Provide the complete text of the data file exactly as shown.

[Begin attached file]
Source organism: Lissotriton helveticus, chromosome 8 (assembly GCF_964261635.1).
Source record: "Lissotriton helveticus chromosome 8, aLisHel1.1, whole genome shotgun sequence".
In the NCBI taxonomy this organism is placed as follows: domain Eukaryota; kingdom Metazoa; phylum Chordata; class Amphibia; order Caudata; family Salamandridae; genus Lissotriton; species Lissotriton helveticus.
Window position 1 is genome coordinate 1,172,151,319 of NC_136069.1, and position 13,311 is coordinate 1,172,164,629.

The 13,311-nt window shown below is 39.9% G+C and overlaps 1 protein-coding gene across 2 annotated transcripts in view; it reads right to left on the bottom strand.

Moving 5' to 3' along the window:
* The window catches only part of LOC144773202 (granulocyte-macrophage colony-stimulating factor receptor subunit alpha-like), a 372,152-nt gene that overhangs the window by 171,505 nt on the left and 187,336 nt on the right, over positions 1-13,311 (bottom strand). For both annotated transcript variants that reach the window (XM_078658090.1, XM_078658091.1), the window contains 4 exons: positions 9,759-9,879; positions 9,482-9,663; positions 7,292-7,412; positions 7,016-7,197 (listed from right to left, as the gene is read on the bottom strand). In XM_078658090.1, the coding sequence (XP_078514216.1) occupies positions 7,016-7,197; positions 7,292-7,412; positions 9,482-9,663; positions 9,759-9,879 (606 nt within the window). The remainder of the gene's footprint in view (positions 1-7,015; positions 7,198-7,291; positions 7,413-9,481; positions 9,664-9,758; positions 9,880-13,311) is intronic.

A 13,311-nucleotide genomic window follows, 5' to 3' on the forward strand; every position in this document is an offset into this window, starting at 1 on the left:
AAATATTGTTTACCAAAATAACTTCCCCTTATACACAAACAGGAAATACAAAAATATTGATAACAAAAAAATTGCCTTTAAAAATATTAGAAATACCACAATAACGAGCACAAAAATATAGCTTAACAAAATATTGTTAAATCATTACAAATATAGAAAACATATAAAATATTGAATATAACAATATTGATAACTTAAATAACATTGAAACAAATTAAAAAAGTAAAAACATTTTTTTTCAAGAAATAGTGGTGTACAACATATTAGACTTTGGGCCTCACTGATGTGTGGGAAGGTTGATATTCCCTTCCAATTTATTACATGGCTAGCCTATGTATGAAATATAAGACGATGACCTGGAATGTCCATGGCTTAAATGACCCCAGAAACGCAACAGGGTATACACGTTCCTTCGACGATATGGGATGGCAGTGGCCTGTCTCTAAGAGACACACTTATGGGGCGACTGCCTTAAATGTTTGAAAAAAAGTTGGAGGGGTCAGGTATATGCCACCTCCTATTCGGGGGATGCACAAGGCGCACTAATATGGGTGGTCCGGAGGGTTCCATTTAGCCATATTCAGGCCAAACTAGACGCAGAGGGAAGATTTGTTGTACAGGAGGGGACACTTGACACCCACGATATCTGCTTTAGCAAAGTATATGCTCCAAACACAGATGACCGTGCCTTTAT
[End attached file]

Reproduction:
Source organism: Lissotriton helveticus, chromosome 8 (assembly GCF_964261635.1).
Source record: "Lissotriton helveticus chromosome 8, aLisHel1.1, whole genome shotgun sequence".
In the NCBI taxonomy this organism is placed as follows: domain Eukaryota; kingdom Metazoa; phylum Chordata; class Amphibia; order Caudata; family Salamandridae; genus Lissotriton; species Lissotriton helveticus.
Window position 1 is genome coordinate 1,172,151,319 of NC_136069.1, and position 13,311 is coordinate 1,172,164,629.

The 13,311-nt window shown below is 39.9% G+C and overlaps 1 protein-coding gene across 2 annotated transcripts in view; it reads right to left on the bottom strand.

Moving 5' to 3' along the window:
* The window catches only part of LOC144773202 (granulocyte-macrophage colony-stimulating factor receptor subunit alpha-like), a 372,152-nt gene that overhangs the window by 171,505 nt on the left and 187,336 nt on the right, over positions 1-13,311 (bottom strand). For both annotated transcript variants that reach the window (XM_078658090.1, XM_078658091.1), the window contains 4 exons: positions 9,759-9,879; positions 9,482-9,663; positions 7,292-7,412; positions 7,016-7,197 (listed from right to left, as the gene is read on the bottom strand). In XM_078658090.1, the coding sequence (XP_078514216.1) occupies positions 7,016-7,197; positions 7,292-7,412; positions 9,482-9,663; positions 9,759-9,879 (606 nt within the window). The remainder of the gene's footprint in view (positions 1-7,015; positions 7,198-7,291; positions 7,413-9,481; positions 9,664-9,758; positions 9,880-13,311) is intronic.

A 13,311-nucleotide genomic window follows, 5' to 3' on the forward strand; every position in this document is an offset into this window, starting at 1 on the left:
AAATATTGTTTACCAAAATAACTTCCCCTTATACACAAACAGGAAATACAAAAATATTGATAACAAAAAAATTGCCTTTAAAAATATTAGAAATACCACAATAACGAGCACAAAAATATAGCTTAACAAAATATTGTTAAATCATTACAAATATAGAAAACATATAAAATATTGAATATAACAATATTGATAACTTAAATAACATTGAAACAAATTAAAAAAGTAAAAACATTTTTTTTCAAGAAATAGTGGTGTACAACATATTAGACTTTGGGCCTCACTGATGTGTGGGAAGGTTGATATTCCCTTCCAATTTATTACATGGCTAGCCTATGTATGAAATATAAGACGATGACCTGGAATGTCCATGGCTTAAATGACCCCAGAAACGCAACAGGGTATACACGTTCCTTCGACGATATGGGATGGCAGTGGCCTGTCTCTAAGAGACACACTTATGGGGCGACTGCCTTAAATGTTTGAAAAAAAGTTGGAGGGGTCAGGTATATGCCACCTCCTATTCGGGGGATGCACAAGGCGCACTAATATGGGTGGTCCGGAGGGTTCCATTTAGCCATATTCAGGCCAAACTAGACGCAGAGGGAAGATTTGTTGTACAGGAGGGGACACTTGACACCCACGATATCTGCTTTAGCAAAGTATATGCTCCAAACACAGATGACCGTGCCTTTAT